2019 will be the year of rebuilding the public trust in finance, of recruiting new talents whose skills and roles transform due to digital integration, and of paying attention to the ethical implications of AI innovation.
Last year saw a number of high profile scandals centered on the audit and accountancy industries, the ramifications for which have gone far beyond the sector itself.
There were also a number of start-ups that raced through multiple funding rounds to IPO without ever turning a profit. One could argue that investors are just as concerned with future potential as what is happening now. Ultimately investors may not care about company reports as long as they can turn a quick buck – although of course they should.
Meanwhile, consumers are becoming much more aware of the risks associated with inaccurate reporting and bad audit practices. Often, they are the ones who end up ‘on the hook’ when failings within the sector impact savings, pension funds and other company investments they depend on.
The accounting and auditing industries will need to find a way to rebuild trust, not only with investors or shareholders, but with a broad range of stakeholders who are more exposed than ever to the potential pitfalls of inaccurate reporting.
Organizations are increasingly looking at finance not just as a back office operation, but rather as a function that provides value added services to any business. CFOs are looking for financial insights from their data, but manual processes are still seen as the biggest bottleneck in financial close and accounting operations; when teams are buried in spreadsheets and tightly bound to manually intensive reporting processes, there is little time for value-add activities like forecasting, data analytics, and business advice.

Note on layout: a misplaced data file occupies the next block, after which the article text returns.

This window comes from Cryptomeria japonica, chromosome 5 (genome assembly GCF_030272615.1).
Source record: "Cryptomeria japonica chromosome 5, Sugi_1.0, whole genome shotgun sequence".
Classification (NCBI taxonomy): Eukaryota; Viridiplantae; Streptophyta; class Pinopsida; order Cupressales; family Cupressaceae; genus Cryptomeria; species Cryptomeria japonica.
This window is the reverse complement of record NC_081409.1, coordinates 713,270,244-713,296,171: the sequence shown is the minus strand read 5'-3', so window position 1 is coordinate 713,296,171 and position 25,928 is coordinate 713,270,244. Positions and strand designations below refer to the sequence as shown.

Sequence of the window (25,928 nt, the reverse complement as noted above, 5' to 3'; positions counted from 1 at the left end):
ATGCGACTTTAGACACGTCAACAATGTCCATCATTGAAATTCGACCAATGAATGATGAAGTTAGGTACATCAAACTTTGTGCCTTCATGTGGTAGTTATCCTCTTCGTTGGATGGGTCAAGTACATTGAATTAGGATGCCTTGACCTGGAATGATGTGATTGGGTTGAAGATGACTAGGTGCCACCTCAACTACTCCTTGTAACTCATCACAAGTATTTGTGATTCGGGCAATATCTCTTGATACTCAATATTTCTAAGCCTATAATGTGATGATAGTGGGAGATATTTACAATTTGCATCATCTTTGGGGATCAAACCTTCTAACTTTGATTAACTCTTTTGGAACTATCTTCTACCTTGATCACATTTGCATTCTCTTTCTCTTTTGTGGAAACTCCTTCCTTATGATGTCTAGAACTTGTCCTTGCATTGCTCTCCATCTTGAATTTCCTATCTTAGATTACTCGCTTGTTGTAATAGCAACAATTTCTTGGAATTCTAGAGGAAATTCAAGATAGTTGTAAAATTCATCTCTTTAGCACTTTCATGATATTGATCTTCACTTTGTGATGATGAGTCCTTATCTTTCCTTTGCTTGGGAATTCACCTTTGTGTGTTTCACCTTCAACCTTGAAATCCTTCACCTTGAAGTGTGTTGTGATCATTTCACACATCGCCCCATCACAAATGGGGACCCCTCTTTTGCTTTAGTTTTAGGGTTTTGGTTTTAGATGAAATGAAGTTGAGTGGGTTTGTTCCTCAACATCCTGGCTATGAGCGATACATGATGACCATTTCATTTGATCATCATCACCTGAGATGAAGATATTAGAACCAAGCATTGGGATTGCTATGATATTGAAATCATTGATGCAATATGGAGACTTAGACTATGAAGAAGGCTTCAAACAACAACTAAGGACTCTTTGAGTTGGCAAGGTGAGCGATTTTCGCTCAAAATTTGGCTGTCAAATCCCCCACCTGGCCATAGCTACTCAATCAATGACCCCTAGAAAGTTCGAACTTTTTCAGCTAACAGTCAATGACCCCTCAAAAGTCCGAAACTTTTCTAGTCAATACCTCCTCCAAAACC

The automation of manual processes will undoubtedly be the biggest trend for financial organisations moving into 2019 and 2020. Automation streamlines the most routine, manual work, and opens the door to a transformation in the way accounting and finance teams work by embedding automation, control, and period-end tasks within daily activities. This gives accountants the visibility they need to provide reporting at any time during the month, and help drive more informed decisions for the organisation.
Another most noteworthy technology is the robotic process automation (RPA) that automates manual tasks, manages workflow, and standardizes the close process across complex organisations and IT landscapes. RPA is in fact going to enable accountants to finally do what they’re meant to be doing: perform analysis, advise the business, and provide impactful financial data to shape their organisations’ future.
The ubiquity of technology is changing the way businesses operate, but closing the gap between a specific sector and the contemporary technology industry can be challenging. Digital transformation will continue to top the agenda for most organisations in 2019, although it must be said that attracting and retaining the right talent – with sector-specific expertise as well as the necessary technical and soft skills - will be critical to this process.
When meaningful accounting activities occur every day, accountants and decision makers always have access to real-time data. This immediate insight, instead of months-old data, enables leadership to pivot quickly to meet customer and stakeholder demands and seize new opportunities before the competition.
Thus, it is widely accepted that automation, artificial intelligence (AI) and machine learning have the potential to transform the role of the accountant, freeing up time and talent which can be better used for financial forecasting and business analysis. However, as the industry strives to become more IT-centric, we should not overlook the down-stream implications of these innovations.
Today, AI has become a catch-all buzzword encompassing a number of different technologies. But consider for a moment what a truly intelligent, automated system could look like in a finance setting.
What if one day we develop algorithmic processes capable of making independent business decisions using real-time financial data? If that algorithm makes an error, who is at fault? Is it the algorithm, the person who fed the algorithm data sets – the person who designed the software? Or should the CFO ultimately be held accountable?
Clearly these questions will still be hypotheticals for many organisations. Nonetheless, they highlight the potential risk new technology could introduce to a naturally risk-averse sector. 2019 should be the year we start thinking seriously about the rules, legislation and regulation our industry will need to survive such innovation.
About the Author
Terry Smagh is senior vice president, Asia Pacific & Japan, at BlackLine, an accounting automation software provider.